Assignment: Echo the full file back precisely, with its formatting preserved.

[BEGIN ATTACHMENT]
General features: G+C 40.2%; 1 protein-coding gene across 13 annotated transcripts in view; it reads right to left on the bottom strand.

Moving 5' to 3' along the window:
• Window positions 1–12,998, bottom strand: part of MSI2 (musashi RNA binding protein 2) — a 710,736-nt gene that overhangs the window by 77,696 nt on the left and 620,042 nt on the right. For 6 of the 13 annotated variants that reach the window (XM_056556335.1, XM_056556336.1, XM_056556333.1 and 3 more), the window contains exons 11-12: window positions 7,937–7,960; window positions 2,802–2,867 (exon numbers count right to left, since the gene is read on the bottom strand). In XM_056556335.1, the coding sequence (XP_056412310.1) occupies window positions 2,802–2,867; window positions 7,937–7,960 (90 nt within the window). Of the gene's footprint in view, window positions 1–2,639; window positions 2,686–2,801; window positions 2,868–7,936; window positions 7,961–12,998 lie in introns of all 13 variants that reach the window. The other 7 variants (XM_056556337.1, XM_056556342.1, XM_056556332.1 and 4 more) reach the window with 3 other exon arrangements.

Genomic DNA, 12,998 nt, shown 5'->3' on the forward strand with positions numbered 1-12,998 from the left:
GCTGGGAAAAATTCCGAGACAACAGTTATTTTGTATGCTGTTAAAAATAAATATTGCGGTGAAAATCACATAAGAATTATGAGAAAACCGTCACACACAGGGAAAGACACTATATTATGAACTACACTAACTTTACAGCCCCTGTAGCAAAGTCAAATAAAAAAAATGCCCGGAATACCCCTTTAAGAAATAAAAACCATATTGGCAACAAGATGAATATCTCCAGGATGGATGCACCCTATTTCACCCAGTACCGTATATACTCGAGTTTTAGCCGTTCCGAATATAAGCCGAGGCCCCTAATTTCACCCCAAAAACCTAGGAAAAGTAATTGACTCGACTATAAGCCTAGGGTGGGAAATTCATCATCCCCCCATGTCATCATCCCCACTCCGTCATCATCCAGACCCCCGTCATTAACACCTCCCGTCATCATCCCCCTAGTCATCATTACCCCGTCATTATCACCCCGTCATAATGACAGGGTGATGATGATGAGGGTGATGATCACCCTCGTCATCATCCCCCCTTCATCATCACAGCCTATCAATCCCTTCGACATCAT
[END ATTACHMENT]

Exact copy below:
General features: G+C 40.2%; 1 protein-coding gene across 13 annotated transcripts in view; it reads right to left on the bottom strand.

Moving 5' to 3' along the window:
• Window positions 1–12,998, bottom strand: part of MSI2 (musashi RNA binding protein 2) — a 710,736-nt gene that overhangs the window by 77,696 nt on the left and 620,042 nt on the right. For 6 of the 13 annotated variants that reach the window (XM_056556335.1, XM_056556336.1, XM_056556333.1 and 3 more), the window contains exons 11-12: window positions 7,937–7,960; window positions 2,802–2,867 (exon numbers count right to left, since the gene is read on the bottom strand). In XM_056556335.1, the coding sequence (XP_056412310.1) occupies window positions 2,802–2,867; window positions 7,937–7,960 (90 nt within the window). Of the gene's footprint in view, window positions 1–2,639; window positions 2,686–2,801; window positions 2,868–7,936; window positions 7,961–12,998 lie in introns of all 13 variants that reach the window. The other 7 variants (XM_056556337.1, XM_056556342.1, XM_056556332.1 and 4 more) reach the window with 3 other exon arrangements.

Genomic DNA, 12,998 nt, shown 5'->3' on the forward strand with positions numbered 1-12,998 from the left:
GCTGGGAAAAATTCCGAGACAACAGTTATTTTGTATGCTGTTAAAAATAAATATTGCGGTGAAAATCACATAAGAATTATGAGAAAACCGTCACACACAGGGAAAGACACTATATTATGAACTACACTAACTTTACAGCCCCTGTAGCAAAGTCAAATAAAAAAAATGCCCGGAATACCCCTTTAAGAAATAAAAACCATATTGGCAACAAGATGAATATCTCCAGGATGGATGCACCCTATTTCACCCAGTACCGTATATACTCGAGTTTTAGCCGTTCCGAATATAAGCCGAGGCCCCTAATTTCACCCCAAAAACCTAGGAAAAGTAATTGACTCGACTATAAGCCTAGGGTGGGAAATTCATCATCCCCCCATGTCATCATCCCCACTCCGTCATCATCCAGACCCCCGTCATTAACACCTCCCGTCATCATCCCCCTAGTCATCATTACCCCGTCATTATCACCCCGTCATAATGACAGGGTGATGATGATGAGGGTGATGATCACCCTCGTCATCATCCCCCCTTCATCATCACAGCCTATCAATCCCTTCGACATCAT